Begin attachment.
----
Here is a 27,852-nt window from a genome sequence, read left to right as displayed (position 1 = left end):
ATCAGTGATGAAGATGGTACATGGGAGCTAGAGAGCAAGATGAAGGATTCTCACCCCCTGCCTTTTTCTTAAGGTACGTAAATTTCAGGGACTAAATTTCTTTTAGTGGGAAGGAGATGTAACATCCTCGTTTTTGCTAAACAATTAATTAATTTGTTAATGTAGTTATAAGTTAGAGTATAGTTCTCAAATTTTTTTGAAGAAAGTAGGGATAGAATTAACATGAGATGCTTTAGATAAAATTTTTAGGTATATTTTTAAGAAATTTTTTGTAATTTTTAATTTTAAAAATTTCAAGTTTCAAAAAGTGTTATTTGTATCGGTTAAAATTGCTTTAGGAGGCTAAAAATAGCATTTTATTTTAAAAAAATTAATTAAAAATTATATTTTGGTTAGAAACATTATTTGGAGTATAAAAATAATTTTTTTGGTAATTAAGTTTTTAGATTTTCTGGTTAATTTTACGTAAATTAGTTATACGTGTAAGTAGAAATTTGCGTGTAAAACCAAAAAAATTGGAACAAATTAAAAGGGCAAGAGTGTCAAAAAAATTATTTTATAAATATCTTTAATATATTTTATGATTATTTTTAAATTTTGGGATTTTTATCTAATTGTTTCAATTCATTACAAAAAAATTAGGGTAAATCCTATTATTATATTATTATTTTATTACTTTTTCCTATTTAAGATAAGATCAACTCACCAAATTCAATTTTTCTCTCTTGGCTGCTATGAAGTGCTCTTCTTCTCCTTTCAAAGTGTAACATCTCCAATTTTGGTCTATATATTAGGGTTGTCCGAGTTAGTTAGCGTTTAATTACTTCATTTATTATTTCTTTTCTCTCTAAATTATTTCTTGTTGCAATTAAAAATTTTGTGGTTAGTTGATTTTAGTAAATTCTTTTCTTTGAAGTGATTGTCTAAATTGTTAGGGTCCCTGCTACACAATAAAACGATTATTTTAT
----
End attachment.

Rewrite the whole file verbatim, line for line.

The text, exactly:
Here is a 27,852-nt window from a genome sequence, read left to right as displayed (position 1 = left end):
ATCAGTGATGAAGATGGTACATGGGAGCTAGAGAGCAAGATGAAGGATTCTCACCCCCTGCCTTTTTCTTAAGGTACGTAAATTTCAGGGACTAAATTTCTTTTAGTGGGAAGGAGATGTAACATCCTCGTTTTTGCTAAACAATTAATTAATTTGTTAATGTAGTTATAAGTTAGAGTATAGTTCTCAAATTTTTTTGAAGAAAGTAGGGATAGAATTAACATGAGATGCTTTAGATAAAATTTTTAGGTATATTTTTAAGAAATTTTTTGTAATTTTTAATTTTAAAAATTTCAAGTTTCAAAAAGTGTTATTTGTATCGGTTAAAATTGCTTTAGGAGGCTAAAAATAGCATTTTATTTTAAAAAAATTAATTAAAAATTATATTTTGGTTAGAAACATTATTTGGAGTATAAAAATAATTTTTTTGGTAATTAAGTTTTTAGATTTTCTGGTTAATTTTACGTAAATTAGTTATACGTGTAAGTAGAAATTTGCGTGTAAAACCAAAAAAATTGGAACAAATTAAAAGGGCAAGAGTGTCAAAAAAATTATTTTATAAATATCTTTAATATATTTTATGATTATTTTTAAATTTTGGGATTTTTATCTAATTGTTTCAATTCATTACAAAAAAATTAGGGTAAATCCTATTATTATATTATTATTTTATTACTTTTTCCTATTTAAGATAAGATCAACTCACCAAATTCAATTTTTCTCTCTTGGCTGCTATGAAGTGCTCTTCTTCTCCTTTCAAAGTGTAACATCTCCAATTTTGGTCTATATATTAGGGTTGTCCGAGTTAGTTAGCGTTTAATTACTTCATTTATTATTTCTTTTCTCTCTAAATTATTTCTTGTTGCAATTAAAAATTTTGTGGTTAGTTGATTTTAGTAAATTCTTTTCTTTGAAGTGATTGTCTAAATTGTTAGGGTCCCTGCTACACAATAAAACGATTATTTTAT